During World War 2 Air Raid Shelters were constructed in many schools. The style, and quality of construction differed greatly. Some were simple lean-to buildings built against walls or existing structures, others were more elaborate underground shelters, often built below the playground or in the 'cut and cover' style in a spare piece of land. The two shelters at St. John's School in Redhill are of the 'cut and cover style': the earth was excavated, the concrete structure formed and then covered with earth. One shelter (the larger of the two) was designated for the girls and the smaller shelter was for the boys. Interestingly, the boys shelter was decorated with extensive murals during the war, which were reported on the Pathé newsreels at the time, and still remain to this day.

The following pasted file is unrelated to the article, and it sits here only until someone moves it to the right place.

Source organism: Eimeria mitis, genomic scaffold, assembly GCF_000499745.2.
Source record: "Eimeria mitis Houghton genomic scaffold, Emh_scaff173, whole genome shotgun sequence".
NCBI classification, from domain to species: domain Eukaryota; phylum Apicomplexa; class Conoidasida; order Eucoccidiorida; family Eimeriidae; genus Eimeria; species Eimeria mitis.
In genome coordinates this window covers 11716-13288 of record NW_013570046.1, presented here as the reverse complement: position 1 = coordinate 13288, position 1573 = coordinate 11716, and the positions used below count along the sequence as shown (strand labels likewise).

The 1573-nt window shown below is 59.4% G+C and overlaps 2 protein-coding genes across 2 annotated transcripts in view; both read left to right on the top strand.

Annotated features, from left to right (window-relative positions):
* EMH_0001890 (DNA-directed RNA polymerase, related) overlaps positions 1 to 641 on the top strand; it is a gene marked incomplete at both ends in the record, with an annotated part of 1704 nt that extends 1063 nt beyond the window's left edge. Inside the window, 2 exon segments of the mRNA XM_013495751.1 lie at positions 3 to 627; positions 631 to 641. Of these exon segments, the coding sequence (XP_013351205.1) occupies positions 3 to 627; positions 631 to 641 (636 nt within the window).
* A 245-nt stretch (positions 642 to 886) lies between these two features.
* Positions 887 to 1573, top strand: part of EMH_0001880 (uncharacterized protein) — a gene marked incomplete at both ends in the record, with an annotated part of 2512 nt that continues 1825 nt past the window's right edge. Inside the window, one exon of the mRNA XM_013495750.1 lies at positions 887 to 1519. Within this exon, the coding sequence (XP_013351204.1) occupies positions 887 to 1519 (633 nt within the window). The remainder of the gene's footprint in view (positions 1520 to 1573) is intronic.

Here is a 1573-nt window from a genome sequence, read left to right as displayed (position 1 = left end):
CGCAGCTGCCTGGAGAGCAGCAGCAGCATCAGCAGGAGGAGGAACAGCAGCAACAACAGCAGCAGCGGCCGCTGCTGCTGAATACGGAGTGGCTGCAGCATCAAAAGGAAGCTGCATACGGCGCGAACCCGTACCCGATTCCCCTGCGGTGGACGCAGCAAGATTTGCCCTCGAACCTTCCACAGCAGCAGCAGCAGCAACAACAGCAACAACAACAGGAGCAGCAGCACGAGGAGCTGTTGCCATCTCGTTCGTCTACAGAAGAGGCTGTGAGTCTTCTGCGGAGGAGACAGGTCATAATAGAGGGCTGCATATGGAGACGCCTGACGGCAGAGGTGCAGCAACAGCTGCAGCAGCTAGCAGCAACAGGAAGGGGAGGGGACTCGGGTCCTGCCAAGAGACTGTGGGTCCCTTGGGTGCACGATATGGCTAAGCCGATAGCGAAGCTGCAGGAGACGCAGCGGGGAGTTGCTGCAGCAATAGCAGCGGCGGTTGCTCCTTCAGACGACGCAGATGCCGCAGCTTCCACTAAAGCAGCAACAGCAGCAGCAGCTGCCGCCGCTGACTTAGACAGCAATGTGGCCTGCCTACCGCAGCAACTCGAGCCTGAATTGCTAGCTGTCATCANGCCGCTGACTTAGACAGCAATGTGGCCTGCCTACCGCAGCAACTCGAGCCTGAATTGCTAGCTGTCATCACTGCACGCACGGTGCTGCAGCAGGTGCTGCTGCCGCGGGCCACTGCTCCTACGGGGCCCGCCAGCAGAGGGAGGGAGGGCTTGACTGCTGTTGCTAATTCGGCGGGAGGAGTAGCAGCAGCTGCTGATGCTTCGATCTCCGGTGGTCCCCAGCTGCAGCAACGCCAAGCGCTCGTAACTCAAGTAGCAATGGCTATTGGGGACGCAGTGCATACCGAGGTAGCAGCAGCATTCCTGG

These tunnels are generally closed to the public, but sometimes opened on Heritage Open Days.
St John's School
Entrance to the Girls' shelter
A typical section of the shelter, with some of the benches
Recess for toilets
Another tunnel section, numbers can be seen on the walls
Sink still remaining
Another section of the tunnel
Entrance to the Boys' Shelter
The only remaining light!
Robin Hood mural
Another tunnel section
Unfinished section, although pencilled squares can be seen
Click below for a Pathé Newsreel of the boys painting their shelter: